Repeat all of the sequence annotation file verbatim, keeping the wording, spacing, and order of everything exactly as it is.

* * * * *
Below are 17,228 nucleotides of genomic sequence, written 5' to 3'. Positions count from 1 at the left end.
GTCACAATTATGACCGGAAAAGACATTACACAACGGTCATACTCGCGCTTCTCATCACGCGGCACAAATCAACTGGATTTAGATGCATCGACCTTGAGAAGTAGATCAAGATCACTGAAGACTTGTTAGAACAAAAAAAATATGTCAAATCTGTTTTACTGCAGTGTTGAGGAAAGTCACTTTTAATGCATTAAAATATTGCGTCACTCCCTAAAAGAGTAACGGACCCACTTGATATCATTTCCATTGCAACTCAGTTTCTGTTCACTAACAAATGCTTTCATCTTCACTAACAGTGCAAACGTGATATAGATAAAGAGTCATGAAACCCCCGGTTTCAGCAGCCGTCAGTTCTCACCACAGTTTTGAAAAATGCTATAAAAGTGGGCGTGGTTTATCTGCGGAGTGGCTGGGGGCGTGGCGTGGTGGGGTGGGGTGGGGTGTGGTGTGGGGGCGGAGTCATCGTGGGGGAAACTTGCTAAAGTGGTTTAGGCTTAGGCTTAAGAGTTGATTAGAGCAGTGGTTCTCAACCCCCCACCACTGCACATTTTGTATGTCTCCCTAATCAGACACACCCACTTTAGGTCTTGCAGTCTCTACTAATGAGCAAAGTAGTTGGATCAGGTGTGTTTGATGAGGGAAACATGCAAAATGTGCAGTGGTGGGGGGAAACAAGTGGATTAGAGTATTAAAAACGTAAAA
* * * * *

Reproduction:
Below are 17,228 nucleotides of genomic sequence, written 5' to 3'. Positions count from 1 at the left end.
GTCACAATTATGACCGGAAAAGACATTACACAACGGTCATACTCGCGCTTCTCATCACGCGGCACAAATCAACTGGATTTAGATGCATCGACCTTGAGAAGTAGATCAAGATCACTGAAGACTTGTTAGAACAAAAAAAATATGTCAAATCTGTTTTACTGCAGTGTTGAGGAAAGTCACTTTTAATGCATTAAAATATTGCGTCACTCCCTAAAAGAGTAACGGACCCACTTGATATCATTTCCATTGCAACTCAGTTTCTGTTCACTAACAAATGCTTTCATCTTCACTAACAGTGCAAACGTGATATAGATAAAGAGTCATGAAACCCCCGGTTTCAGCAGCCGTCAGTTCTCACCACAGTTTTGAAAAATGCTATAAAAGTGGGCGTGGTTTATCTGCGGAGTGGCTGGGGGCGTGGCGTGGTGGGGTGGGGTGGGGTGTGGTGTGGGGGCGGAGTCATCGTGGGGGAAACTTGCTAAAGTGGTTTAGGCTTAGGCTTAAGAGTTGATTAGAGCAGTGGTTCTCAACCCCCCACCACTGCACATTTTGTATGTCTCCCTAATCAGACACACCCACTTTAGGTCTTGCAGTCTCTACTAATGAGCAAAGTAGTTGGATCAGGTGTGTTTGATGAGGGAAACATGCAAAATGTGCAGTGGTGGGGGGAAACAAGTGGATTAGAGTATTAAAAACGTAAAA